"Permit me, good sir, to offer you my hearty condolence upon the death of my friend Jack, whose worth I admired, and feel for him more than I can express. Few men of his age had so many friends." Governor Morris to Shirley, 27 Nov. 1755.[487] Montcalm au Ministre de la Guerre, 24 Avril, 1757; Relation de l'Ambassade des Cinq Nations Montreal, jointe la lettre prcdente. Procs-verbal de diffrentes Entrevues entre M. de Vaudreuil et les Dputs des Nations sauvages du 13 au 30 Dc. 1756. Malartic, Journal. Montcalm Madame de Saint-Vran, 1 Avril, 1757.

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      The three commissioners came at last, with a reinforcement of another frigate and a hundred recruits, which did not supply losses, as the soldiers had deserted by scores. In great ill-humor, the expedition sailed back to Port Royal, where it was found that reinforcements had also reached the French, including a strongly manned privateer from Martinique. The New England men landed, and there was some sharp skirmishing in an orchard. Chaplain Barnard took part in the fray. "A shot brushed my wig," he says, "but I was mercifully preserved.[Pg 131] We soon drove them out of the orchard, killed a few of them, desperately wounded the privateer captain, and after that we all embarked and returned to Boston as fast as we could." This summary statement is imperfect, for there was a good deal of skirmishing from the thirteenth August to the twentieth, when the invaders sailed for home. March was hooted as he walked Boston streets, and children ran after him crying, "Wooden sword!" There was an attempt at a court-martial; but so many officers were accused, on one ground or another, that hardly enough were left to try them, and the matter was dropped. With one remarkable exception, the New England militia reaped scant laurels on their various expeditions eastward; but of all their shortcomings, this was the most discreditable.[119]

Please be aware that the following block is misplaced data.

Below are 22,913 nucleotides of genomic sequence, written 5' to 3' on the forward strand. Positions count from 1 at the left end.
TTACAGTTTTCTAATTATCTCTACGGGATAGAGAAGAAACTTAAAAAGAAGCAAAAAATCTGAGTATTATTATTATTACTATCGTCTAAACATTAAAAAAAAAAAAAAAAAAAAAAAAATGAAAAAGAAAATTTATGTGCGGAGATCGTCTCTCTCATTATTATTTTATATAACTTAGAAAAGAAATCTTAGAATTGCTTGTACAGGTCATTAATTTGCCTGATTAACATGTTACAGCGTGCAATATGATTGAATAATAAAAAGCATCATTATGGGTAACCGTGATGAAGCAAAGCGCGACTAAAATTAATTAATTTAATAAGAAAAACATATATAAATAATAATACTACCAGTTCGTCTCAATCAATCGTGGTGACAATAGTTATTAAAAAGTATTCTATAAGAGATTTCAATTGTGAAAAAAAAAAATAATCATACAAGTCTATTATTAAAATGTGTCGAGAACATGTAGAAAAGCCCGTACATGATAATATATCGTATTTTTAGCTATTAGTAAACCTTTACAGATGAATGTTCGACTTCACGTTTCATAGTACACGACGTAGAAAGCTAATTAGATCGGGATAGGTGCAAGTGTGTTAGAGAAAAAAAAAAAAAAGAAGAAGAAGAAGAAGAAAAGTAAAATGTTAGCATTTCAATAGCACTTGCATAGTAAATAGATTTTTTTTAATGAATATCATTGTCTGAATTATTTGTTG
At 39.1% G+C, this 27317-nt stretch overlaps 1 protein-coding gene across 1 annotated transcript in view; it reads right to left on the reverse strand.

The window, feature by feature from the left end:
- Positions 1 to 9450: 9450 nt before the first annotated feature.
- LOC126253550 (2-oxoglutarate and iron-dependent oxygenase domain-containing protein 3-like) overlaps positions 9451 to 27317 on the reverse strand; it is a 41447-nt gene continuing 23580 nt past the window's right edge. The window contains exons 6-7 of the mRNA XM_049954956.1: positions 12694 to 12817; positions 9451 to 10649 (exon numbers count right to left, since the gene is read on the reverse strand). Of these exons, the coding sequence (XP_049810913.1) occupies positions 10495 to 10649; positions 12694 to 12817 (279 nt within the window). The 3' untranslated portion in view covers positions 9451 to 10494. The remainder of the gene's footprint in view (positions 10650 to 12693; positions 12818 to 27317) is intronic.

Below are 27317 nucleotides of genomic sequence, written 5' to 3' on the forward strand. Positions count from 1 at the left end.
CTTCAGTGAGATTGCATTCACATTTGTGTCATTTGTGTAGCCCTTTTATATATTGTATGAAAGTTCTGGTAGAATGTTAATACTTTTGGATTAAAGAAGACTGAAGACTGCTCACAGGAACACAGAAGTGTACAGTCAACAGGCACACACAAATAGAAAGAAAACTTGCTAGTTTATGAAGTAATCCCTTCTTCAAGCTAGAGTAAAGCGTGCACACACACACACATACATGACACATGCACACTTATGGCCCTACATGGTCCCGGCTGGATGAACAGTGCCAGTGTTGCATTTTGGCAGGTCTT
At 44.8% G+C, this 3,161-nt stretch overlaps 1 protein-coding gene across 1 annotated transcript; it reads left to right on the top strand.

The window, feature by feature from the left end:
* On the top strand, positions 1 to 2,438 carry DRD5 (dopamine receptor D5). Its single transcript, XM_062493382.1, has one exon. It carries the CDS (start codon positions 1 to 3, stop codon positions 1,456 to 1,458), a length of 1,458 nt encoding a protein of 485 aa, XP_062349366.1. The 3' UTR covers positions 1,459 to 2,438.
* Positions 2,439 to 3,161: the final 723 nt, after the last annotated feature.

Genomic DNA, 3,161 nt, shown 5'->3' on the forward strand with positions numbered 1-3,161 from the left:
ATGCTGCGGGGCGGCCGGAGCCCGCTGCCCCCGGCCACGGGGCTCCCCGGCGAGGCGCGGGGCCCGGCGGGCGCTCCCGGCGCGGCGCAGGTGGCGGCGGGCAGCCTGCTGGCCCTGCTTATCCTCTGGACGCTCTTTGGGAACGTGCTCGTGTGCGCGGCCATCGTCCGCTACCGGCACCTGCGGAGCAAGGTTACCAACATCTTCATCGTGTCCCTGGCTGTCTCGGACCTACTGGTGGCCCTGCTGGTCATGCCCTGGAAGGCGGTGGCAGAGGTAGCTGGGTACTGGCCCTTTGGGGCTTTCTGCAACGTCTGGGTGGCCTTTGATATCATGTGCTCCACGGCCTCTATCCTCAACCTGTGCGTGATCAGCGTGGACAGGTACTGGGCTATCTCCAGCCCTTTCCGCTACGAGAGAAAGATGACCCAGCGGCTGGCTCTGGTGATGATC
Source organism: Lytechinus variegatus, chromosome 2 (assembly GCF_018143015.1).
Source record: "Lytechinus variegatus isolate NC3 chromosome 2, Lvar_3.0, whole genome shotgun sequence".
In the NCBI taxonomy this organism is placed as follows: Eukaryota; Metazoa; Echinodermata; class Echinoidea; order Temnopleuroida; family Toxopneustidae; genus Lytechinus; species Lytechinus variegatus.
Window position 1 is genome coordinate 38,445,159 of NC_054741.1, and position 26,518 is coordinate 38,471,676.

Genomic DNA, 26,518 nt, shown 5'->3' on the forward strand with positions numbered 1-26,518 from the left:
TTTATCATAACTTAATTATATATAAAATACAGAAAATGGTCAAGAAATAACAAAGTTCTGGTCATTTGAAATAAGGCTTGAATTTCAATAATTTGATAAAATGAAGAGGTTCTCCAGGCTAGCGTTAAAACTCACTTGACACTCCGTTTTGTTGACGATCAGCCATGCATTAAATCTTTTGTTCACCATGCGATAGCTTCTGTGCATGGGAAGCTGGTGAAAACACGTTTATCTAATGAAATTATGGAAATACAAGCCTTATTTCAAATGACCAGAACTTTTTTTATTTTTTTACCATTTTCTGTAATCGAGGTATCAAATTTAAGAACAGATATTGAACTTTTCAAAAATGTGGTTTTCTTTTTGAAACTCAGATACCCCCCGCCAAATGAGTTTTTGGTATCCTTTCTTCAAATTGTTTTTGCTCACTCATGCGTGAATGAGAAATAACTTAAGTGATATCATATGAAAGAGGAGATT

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      "Nous avons six missionnaires dont l'occupation perpetuelle est de porter les esprits au fanatisme et la vengeance. Je ne puis supporter dans nos prtres ces odieuses dclamations qu'ils font tous les jours aux sauvages: 'Les Anglois sont les ennemis de Dieu, les compagnons du Diable.'" Pichon, Lettres et Mmoires pour servir l'Histoire du Cap-Breton, 160, 161. (La Haye, 1760.)"Now I suppose I've offended you," he said presently.

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      The "Far Indians," or "Upper Nations," as the French called them, consisted of the tribes of the[Pg 14] Great Lakes and adjacent regions, Ottawas, Pottawattamies, Sacs, Foxes, Sioux, and many more. It was from these that Canada drew the furs by which she lived. Most of them were nominal friends and allies of the French, who in the interest of trade strove to keep these wild-cats from tearing one another's throats, and who were in constant alarm lest they should again come to blows with their old enemies, the Five Nations, in which case they would call on Canada for help, thus imperilling those pacific relations with the Iroquois confederacy which the French were laboring constantly to secure.